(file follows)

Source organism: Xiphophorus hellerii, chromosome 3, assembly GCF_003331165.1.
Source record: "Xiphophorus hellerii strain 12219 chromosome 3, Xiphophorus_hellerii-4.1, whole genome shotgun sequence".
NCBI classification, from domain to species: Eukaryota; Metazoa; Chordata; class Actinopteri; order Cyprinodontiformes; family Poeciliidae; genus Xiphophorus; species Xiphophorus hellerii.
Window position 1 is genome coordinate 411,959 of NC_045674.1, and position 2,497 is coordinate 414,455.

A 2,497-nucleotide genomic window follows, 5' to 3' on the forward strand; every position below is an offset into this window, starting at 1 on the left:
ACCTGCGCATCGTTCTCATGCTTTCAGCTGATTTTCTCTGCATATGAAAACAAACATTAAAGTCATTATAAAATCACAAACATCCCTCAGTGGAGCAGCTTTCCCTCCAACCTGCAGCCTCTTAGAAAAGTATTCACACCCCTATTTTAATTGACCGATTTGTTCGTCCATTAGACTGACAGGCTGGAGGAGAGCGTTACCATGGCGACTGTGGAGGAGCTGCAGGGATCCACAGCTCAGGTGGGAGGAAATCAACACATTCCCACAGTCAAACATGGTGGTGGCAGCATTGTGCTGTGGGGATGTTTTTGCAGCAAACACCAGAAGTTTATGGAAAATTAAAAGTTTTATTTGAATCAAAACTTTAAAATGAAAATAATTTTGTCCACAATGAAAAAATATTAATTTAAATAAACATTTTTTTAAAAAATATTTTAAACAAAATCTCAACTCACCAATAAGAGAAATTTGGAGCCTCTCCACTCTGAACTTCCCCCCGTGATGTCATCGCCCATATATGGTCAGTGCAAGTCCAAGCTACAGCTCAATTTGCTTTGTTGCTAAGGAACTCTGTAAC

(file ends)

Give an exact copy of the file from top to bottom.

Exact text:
Source organism: Xiphophorus hellerii, chromosome 3, assembly GCF_003331165.1.
Source record: "Xiphophorus hellerii strain 12219 chromosome 3, Xiphophorus_hellerii-4.1, whole genome shotgun sequence".
NCBI classification, from domain to species: Eukaryota; Metazoa; Chordata; class Actinopteri; order Cyprinodontiformes; family Poeciliidae; genus Xiphophorus; species Xiphophorus hellerii.
Window position 1 is genome coordinate 411,959 of NC_045674.1, and position 2,497 is coordinate 414,455.

A 2,497-nucleotide genomic window follows, 5' to 3' on the forward strand; every position below is an offset into this window, starting at 1 on the left:
ACCTGCGCATCGTTCTCATGCTTTCAGCTGATTTTCTCTGCATATGAAAACAAACATTAAAGTCATTATAAAATCACAAACATCCCTCAGTGGAGCAGCTTTCCCTCCAACCTGCAGCCTCTTAGAAAAGTATTCACACCCCTATTTTAATTGACCGATTTGTTCGTCCATTAGACTGACAGGCTGGAGGAGAGCGTTACCATGGCGACTGTGGAGGAGCTGCAGGGATCCACAGCTCAGGTGGGAGGAAATCAACACATTCCCACAGTCAAACATGGTGGTGGCAGCATTGTGCTGTGGGGATGTTTTTGCAGCAAACACCAGAAGTTTATGGAAAATTAAAAGTTTTATTTGAATCAAAACTTTAAAATGAAAATAATTTTGTCCACAATGAAAAAATATTAATTTAAATAAACATTTTTTTAAAAAATATTTTAAACAAAATCTCAACTCACCAATAAGAGAAATTTGGAGCCTCTCCACTCTGAACTTCCCCCCGTGATGTCATCGCCCATATATGGTCAGTGCAAGTCCAAGCTACAGCTCAATTTGCTTTGTTGCTAAGGAACTCTGTAAC